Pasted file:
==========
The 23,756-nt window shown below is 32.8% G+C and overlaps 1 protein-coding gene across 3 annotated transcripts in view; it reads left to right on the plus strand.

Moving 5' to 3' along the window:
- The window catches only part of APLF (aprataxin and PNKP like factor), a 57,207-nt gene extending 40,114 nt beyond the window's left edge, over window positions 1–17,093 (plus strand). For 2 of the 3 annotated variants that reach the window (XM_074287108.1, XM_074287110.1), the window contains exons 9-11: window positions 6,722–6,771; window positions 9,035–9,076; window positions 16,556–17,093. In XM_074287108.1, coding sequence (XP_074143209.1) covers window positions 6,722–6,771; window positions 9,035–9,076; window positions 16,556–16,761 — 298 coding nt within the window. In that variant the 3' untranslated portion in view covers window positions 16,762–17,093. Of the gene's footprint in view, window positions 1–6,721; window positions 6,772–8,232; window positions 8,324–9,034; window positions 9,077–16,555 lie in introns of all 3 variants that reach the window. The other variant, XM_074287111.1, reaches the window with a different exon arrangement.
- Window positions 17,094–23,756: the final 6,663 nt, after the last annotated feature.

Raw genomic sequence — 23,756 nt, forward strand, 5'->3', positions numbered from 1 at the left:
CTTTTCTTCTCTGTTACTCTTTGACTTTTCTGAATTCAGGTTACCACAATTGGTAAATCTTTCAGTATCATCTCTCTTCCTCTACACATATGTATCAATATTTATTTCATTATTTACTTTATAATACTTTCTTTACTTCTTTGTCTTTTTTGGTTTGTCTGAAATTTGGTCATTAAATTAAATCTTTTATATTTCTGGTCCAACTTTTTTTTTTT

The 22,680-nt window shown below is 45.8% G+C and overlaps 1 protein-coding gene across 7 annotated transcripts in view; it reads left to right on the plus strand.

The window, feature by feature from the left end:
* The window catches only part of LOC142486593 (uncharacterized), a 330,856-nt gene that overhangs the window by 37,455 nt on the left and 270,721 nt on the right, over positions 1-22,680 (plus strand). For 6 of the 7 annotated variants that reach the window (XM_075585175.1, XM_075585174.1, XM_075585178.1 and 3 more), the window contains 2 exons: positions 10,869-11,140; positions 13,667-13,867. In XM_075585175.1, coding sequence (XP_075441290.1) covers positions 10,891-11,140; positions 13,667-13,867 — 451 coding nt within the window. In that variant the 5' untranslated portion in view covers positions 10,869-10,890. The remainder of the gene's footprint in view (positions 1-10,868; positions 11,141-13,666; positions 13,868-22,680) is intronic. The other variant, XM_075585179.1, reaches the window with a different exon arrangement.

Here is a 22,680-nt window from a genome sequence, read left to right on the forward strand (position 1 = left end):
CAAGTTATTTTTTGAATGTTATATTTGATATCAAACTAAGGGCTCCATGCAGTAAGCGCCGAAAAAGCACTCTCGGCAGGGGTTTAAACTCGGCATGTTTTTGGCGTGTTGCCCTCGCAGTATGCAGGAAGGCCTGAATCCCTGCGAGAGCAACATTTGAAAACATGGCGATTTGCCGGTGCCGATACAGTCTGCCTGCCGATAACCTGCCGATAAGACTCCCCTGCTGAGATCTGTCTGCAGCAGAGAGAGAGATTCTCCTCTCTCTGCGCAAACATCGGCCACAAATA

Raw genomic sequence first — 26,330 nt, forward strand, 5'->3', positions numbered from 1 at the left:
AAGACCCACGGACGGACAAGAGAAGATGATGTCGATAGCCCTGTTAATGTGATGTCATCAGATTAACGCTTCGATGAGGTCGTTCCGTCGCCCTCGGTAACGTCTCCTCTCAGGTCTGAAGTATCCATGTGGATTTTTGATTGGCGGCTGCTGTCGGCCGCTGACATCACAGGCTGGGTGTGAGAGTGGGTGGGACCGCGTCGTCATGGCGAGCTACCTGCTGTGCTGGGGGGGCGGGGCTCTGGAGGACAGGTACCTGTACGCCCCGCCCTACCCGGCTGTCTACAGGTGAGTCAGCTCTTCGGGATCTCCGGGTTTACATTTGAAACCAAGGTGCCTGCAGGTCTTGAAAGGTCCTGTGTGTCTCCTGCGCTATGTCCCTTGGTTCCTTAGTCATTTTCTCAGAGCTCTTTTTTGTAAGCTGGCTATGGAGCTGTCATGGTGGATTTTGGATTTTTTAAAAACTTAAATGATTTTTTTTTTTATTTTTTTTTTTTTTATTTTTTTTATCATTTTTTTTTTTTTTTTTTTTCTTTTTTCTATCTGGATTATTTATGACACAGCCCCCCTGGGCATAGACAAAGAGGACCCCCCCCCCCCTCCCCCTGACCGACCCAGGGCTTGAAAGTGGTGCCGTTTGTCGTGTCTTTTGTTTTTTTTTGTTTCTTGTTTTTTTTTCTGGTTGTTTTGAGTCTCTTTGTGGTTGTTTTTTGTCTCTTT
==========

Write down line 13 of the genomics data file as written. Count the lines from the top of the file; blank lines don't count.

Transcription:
AAGACCCACGGACGGACAAGAGAAGATGATGTCGATAGCCCTGTTAATGTGATGTCATCAGATTAACGCTTCGATGAGGTCGTTCCGTCGCCCTCGGTAACGTCTCCTCTCAGGTCTGAAGTATCCATGTGGATTTTTGATTGGCGGCTGCTGTCGGCCGCTGACATCACAGGCTGGGTGTGAGAGTGGGTGGGACCGCGTCGTCATGGCGAGCTACCTGCTGTGCTGGGGGGGCGGGGCTCTGGAGGACAGGTACCTGTACGCCCCGCCCTACCCGGCTGTCTACAGGTGAGTCAGCTCTTCGGGATCTCCGGGTTTACATTTGAAACCAAGGTGCCTGCAGGTCTTGAAAGGTCCTGTGTGTCTCCTGCGCTATGTCCCTTGGTTCCTTAGTCATTTTCTCAGAGCTCTTTTTTGTAAGCTGGCTATGGAGCTGTCATGGTGGATTTTGGATTTTTTAAAAACTTAAATGATTTTTTTTTTTATTTTTTTTTTTTTTATTTTTTTTATCATTTTTTTTTTTTTTTTTTTTCTTTTTTCTATCTGGATTATTTATGACACAGCCCCCCTGGGCATAGACAAAGAGGACCCCCCCCCCCCTCCCCCTGACCGACCCAGGGCTTGAAAGTGGTGCCGTTTGTCGTGTCTTTTGTTTTTTTTTGTTTCTTGTTTTTTTTTCTGGTTGTTTTGAGTCTCTTTGTGGTTGTTTTTTGTCTCTTT